Flattish May can lead to a June ramp -Carson Group

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S&P 500, Nasdaq post modest gains, DJI slips

Comm svcs leads S&P 500 sector gainers; industrials weakest

Euro STOXX 600 index ends down 0.5%

Dollar, bitcoin down; gold, crude rise

U.S. 10-Year Treasury yield edges down to ~3.68%

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The S&P 500 index .SPX eked out a gain last month. With this, it marked the 10th time out of the past 11 years that the month of May has finished with a gain.

Turning to the month of June, Ryan Detrick, chief market strategist at The Carson group, notes that historically stocks have not found it to be the friendliest of months.

"Since 1950, up 0.03% on average, the fourth worst month of the year. Over the past 20 years, only January and September have been worse and in the past decade, it is again the fourth worst month. The one bit of good news is during a pre-election year is it up 1.5%, the fifth-best month of the year," writes Detrick.

Detrick says that years that gained big in January (like 2023, SPX January gain 6.2%) tend to see some periods of consolidation in late May/early June, but eventually experience a surge into July. Given a flattish overall May, Detrick thinks this pattern could be playing out again.

What if stocks were having a good year heading into June?

According to Detrick, since 1950, if the S&P 500 was up more than 8% for the year going into June (like this year, SPX up 8.9%), the month of June was up an impressive 1.2% on average versus the average June return of 0.03%, while in a pre-election year the returns jumped to 1.8%.

He adds that the percent of the time where returns were higher gets better as well, from 54.8% in your average June to nearly 74% if up 8% or more for the year heading into June, to 80% of the time higher if up 8% for the year in a pre-election year.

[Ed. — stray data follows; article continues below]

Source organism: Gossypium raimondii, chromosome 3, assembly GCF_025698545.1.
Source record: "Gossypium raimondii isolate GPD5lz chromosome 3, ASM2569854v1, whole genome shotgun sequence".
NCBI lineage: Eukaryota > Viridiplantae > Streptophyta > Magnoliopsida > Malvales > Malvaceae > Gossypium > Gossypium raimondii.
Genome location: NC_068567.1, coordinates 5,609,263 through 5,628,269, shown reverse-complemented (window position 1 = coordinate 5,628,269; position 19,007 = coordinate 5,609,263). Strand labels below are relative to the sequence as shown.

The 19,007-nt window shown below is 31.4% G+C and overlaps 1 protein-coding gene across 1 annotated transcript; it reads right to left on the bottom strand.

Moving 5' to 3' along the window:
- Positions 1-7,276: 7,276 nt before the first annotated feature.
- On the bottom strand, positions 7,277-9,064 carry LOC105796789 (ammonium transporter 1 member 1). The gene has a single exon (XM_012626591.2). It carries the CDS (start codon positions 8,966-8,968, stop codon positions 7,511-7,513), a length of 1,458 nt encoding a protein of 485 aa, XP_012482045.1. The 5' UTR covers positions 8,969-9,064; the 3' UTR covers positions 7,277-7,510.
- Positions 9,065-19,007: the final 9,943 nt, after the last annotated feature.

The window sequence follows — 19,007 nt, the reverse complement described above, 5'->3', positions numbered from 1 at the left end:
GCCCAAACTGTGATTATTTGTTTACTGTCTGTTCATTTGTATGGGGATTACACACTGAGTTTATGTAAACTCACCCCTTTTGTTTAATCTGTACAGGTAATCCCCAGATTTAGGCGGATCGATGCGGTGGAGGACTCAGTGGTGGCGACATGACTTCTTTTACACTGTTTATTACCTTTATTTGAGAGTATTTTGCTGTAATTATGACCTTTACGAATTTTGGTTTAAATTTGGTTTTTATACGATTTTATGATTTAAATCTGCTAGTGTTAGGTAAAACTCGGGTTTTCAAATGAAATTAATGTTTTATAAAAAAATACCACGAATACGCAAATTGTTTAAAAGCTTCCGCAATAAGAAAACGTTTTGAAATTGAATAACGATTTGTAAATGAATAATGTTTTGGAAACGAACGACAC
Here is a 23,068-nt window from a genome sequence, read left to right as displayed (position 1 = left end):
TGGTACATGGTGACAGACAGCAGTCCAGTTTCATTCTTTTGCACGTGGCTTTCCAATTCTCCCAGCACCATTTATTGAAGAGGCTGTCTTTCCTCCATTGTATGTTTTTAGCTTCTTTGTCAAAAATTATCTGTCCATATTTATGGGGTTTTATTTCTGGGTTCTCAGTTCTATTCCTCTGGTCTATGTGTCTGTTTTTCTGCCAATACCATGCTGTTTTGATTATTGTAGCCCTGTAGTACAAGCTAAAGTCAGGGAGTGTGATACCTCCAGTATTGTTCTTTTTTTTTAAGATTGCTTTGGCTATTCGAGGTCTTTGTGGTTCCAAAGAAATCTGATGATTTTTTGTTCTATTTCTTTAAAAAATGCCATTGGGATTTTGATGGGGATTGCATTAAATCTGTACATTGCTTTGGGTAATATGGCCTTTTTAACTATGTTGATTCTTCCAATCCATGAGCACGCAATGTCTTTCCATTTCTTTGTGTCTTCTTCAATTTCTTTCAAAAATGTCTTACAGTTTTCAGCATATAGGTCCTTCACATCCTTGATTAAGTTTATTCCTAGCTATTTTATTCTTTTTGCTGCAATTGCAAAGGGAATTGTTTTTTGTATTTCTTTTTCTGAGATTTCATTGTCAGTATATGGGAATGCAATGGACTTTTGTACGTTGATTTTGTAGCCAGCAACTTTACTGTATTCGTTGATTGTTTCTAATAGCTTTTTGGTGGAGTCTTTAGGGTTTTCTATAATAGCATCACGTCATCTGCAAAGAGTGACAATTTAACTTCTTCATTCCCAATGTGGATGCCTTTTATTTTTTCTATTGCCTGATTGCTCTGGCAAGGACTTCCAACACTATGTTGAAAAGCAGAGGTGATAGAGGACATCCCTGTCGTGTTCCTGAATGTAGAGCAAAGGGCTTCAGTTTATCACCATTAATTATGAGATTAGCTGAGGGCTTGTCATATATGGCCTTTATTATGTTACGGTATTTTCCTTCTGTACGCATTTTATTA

"Overall, it has been a very nice run for stocks this year and we remain overweight stocks in the Carson Investment Research House Views. June could potentially cause some volatility, but when all is said and done, we wouldn’t bet against more strength and higher prices in June."

(Terence Gabriel)



Data had a case of the Mondays on Monday. It needed more coffee.

On the bright side, it provides fresh signs that the Fed's restrictive policy is working its magic by cooling the economy down.

First, the services sector surprised analysts by losing momentum last week.

The Institute for Supply Management's (ISM) non-manufacturing purchasing managers' index (PMI) USNPMI=ECI landed at 50.2, marking a 1.6 point decline from April and coming in nearly two points south of consensus.

And as 50 is the magic level below which the sector is in contraction, the services sector was hanging onto expansion by its fingernails.

Services account for around four fifths of the U.S. economy, and it's worth a reminder that the sector contributed an eye-opening 90.8% of the 283,000 private sector job adds last month.

Below the headline, new orders lost steam employment dipped into contraction. On the plus side, prices paid - an inflation harbinger - rose at a decelerated pace.

The pullback "is due mostly to the decrease in employment and continued improvements in delivery times (resulting in a decrease in the Supplier Deliveries Index) and capacity, which are in many ways a product of sluggish demand," writes Anthony Nieves, chair of ISM's services survey committee. "The majority of respondents indicate that business conditions are currently stable; however, there are concerns relative to the slowing economy."

Here's a breakdown of headline Services PMI and select components:

But S&P Global piped in with services PMI data of its own USMPSF=ECI, revising its initial "flash" take down 0.2 point to a much more upbeat 54.9.

"The US continued to see a two-speed economy in May, with the sluggishness of the manufacturing sector contrasting with a resurgent service sector," says Chris Williamson, chief business economist at S&P Global. "However, just as demand has moved from goods to services, so have inflationary pressures."

The rival PMIs differ in the weight they allot to their various components - new orders, employment, etc.